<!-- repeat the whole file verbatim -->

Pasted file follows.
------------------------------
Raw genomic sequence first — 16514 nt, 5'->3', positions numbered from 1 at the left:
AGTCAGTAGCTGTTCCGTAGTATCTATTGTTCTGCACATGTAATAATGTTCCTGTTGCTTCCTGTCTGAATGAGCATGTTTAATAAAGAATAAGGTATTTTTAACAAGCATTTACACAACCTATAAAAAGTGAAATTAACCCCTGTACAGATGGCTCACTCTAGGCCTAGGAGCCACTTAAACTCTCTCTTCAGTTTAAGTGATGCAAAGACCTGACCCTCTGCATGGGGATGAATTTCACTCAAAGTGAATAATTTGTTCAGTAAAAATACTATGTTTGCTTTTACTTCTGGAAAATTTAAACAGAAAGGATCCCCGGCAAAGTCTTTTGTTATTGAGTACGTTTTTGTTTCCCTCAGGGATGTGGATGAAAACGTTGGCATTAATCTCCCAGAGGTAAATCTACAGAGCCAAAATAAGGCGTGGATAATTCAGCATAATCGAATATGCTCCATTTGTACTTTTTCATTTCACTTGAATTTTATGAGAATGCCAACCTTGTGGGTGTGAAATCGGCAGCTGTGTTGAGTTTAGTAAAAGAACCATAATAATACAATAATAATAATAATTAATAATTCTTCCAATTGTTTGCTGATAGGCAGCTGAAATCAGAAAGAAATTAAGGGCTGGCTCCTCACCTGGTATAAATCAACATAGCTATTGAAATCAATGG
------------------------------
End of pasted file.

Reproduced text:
Raw genomic sequence first — 16514 nt, 5'->3', positions numbered from 1 at the left:
AGTCAGTAGCTGTTCCGTAGTATCTATTGTTCTGCACATGTAATAATGTTCCTGTTGCTTCCTGTCTGAATGAGCATGTTTAATAAAGAATAAGGTATTTTTAACAAGCATTTACACAACCTATAAAAAGTGAAATTAACCCCTGTACAGATGGCTCACTCTAGGCCTAGGAGCCACTTAAACTCTCTCTTCAGTTTAAGTGATGCAAAGACCTGACCCTCTGCATGGGGATGAATTTCACTCAAAGTGAATAATTTGTTCAGTAAAAATACTATGTTTGCTTTTACTTCTGGAAAATTTAAACAGAAAGGATCCCCGGCAAAGTCTTTTGTTATTGAGTACGTTTTTGTTTCCCTCAGGGATGTGGATGAAAACGTTGGCATTAATCTCCCAGAGGTAAATCTACAGAGCCAAAATAAGGCGTGGATAATTCAGCATAATCGAATATGCTCCATTTGTACTTTTTCATTTCACTTGAATTTTATGAGAATGCCAACCTTGTGGGTGTGAAATCGGCAGCTGTGTTGAGTTTAGTAAAAGAACCATAATAATACAATAATAATAATAATTAATAATTCTTCCAATTGTTTGCTGATAGGCAGCTGAAATCAGAAAGAAATTAAGGGCTGGCTCCTCACCTGGTATAAATCAACATAGCTATTGAAATCAATGG